ERG SES G14, Mentoring and Education
Principals have important roles in forming effective school environments, administration of the school and providing that the schools achieve their goals. Mulford (2003) emphasizes the roles of principals working in education organizations being more flexible and variable about possessing the power, assessments based on student performance, complicated social environment, society with multiple poles, the changes of the roles of teachers and redesigning the teaching than their roles in the past. The studies (Balyer, 2012; Castle & Mitchell, 2001; Foster, 2007; Hale & Moorman, 2003; Morrison, 2007; Salazar, 2007) in the literature also state that modern principals have the roles of being facilitator, encouraging, instructional leadership, transformational leadership, visionary leadership, coaching, security expertise, program administrator, change administrator, economist, supervisor and mentor.
Mentoring can be defined as the process of guidance made by the experienced people having necessary skills and information for the novices in order to help them accomplish their jobs better (Searby & Tripses, 2012). According to Aydın (2012), mentoring based on its educational meaning can be described as the process of guidance and making suggestions including the helps and encouragements of the experienced educators in order to improve the other educators’ teaching skills and information. This process does not take place only between experienced and not experienced teachers but it also exists between principals (as mentors) and the teachers (mentee). The interaction between mentor and mentee is a change process affecting an individual’s life forever (Sullivan & Glanz, 2005). Mentoring is one of most important tools for principals as experienced teachers and administrators in order to handle with the changes such as in technology, life, society and education. The duty of the principals as mentors can be expressed as helping teachers improve their skills, attitudes and behaviors related to education, handle with the changes experienced and access their personal development goals. The aims of the applications of mentoring is to focus on knowledge of teaching profession, classroom management, school rules which are written and not written and other important skills (Kocabaş & Yirci, 2012).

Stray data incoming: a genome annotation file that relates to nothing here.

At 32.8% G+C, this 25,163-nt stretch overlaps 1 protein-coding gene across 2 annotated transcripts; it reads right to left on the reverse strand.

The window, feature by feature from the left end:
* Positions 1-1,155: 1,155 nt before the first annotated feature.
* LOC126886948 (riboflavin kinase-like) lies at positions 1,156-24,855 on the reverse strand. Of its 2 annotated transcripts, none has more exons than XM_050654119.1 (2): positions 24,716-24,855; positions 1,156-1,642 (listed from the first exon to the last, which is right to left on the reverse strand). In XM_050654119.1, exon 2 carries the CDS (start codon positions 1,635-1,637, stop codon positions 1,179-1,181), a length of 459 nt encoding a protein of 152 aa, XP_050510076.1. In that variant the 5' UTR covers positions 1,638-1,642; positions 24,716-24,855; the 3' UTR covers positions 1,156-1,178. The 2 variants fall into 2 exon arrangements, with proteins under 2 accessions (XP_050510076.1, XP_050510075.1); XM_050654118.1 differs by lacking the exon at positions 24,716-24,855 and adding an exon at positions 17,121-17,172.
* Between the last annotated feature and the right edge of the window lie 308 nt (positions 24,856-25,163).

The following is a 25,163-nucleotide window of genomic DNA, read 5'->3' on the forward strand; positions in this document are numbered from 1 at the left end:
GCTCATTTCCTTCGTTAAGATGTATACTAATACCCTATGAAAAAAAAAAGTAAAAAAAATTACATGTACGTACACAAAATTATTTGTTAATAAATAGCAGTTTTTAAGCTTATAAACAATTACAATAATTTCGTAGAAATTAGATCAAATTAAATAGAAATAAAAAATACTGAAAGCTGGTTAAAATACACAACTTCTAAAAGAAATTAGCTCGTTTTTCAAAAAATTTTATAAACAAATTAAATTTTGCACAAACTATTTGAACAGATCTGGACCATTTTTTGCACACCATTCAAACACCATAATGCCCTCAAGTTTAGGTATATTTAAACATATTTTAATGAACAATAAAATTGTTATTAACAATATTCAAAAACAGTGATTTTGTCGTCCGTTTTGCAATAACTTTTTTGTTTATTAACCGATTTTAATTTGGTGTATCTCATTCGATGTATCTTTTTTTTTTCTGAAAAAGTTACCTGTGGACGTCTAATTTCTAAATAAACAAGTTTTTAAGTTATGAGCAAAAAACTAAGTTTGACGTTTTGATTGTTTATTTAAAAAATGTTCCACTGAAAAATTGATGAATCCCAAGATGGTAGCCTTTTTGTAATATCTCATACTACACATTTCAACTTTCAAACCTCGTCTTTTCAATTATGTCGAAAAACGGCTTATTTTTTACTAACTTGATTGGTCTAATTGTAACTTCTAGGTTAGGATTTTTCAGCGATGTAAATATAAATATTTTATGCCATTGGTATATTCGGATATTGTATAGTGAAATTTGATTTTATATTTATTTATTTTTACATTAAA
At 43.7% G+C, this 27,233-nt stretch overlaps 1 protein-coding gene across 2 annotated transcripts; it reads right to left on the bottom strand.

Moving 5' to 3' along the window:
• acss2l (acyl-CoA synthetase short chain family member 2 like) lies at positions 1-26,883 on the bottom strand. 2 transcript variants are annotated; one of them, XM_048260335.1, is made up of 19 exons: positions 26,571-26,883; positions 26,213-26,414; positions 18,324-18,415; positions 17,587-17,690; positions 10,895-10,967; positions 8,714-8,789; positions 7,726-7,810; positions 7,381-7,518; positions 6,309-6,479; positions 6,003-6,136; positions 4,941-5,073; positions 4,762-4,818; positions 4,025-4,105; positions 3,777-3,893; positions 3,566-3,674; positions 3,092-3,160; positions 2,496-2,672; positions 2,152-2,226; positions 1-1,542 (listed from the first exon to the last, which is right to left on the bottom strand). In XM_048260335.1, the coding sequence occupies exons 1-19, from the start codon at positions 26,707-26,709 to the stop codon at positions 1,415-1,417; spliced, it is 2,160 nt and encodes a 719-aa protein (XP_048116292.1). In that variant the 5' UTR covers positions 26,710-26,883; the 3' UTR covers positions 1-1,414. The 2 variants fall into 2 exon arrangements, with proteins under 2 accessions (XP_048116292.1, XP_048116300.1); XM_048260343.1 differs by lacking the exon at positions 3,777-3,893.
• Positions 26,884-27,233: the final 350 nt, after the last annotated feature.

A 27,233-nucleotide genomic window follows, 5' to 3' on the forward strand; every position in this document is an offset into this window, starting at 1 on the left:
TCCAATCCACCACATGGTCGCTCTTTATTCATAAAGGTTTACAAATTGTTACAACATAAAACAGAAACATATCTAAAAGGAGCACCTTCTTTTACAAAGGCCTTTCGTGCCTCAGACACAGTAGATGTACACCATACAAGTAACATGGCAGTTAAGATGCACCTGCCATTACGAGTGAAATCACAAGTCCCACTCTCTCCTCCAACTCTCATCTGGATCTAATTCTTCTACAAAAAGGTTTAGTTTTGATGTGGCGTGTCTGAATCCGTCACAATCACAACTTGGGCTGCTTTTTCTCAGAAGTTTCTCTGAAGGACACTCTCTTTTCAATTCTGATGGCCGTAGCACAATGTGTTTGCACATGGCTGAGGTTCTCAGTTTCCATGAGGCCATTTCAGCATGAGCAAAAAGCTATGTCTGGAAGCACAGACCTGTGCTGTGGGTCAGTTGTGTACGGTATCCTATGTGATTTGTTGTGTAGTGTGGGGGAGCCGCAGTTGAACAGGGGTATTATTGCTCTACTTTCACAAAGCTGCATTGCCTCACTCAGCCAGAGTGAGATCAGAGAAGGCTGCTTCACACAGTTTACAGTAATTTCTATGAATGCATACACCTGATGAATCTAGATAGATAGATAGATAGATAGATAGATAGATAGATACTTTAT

In Turkey, the process of mentoring takes place in the schools under experienced mentors (usually principals) supervision. This process is also the process of candidature of developing teachers. This candidature process includes one or two-year process begins with completing undergraduate program and becoming a candidate teacher in a school and end with becoming accepted as a real teacher by Ministry of Education. In this process, the candidate teachers attend in mentoring process which is important for them since they need motivation, encourage, guidance and feedback (Kocabaş & Yirci, 2012).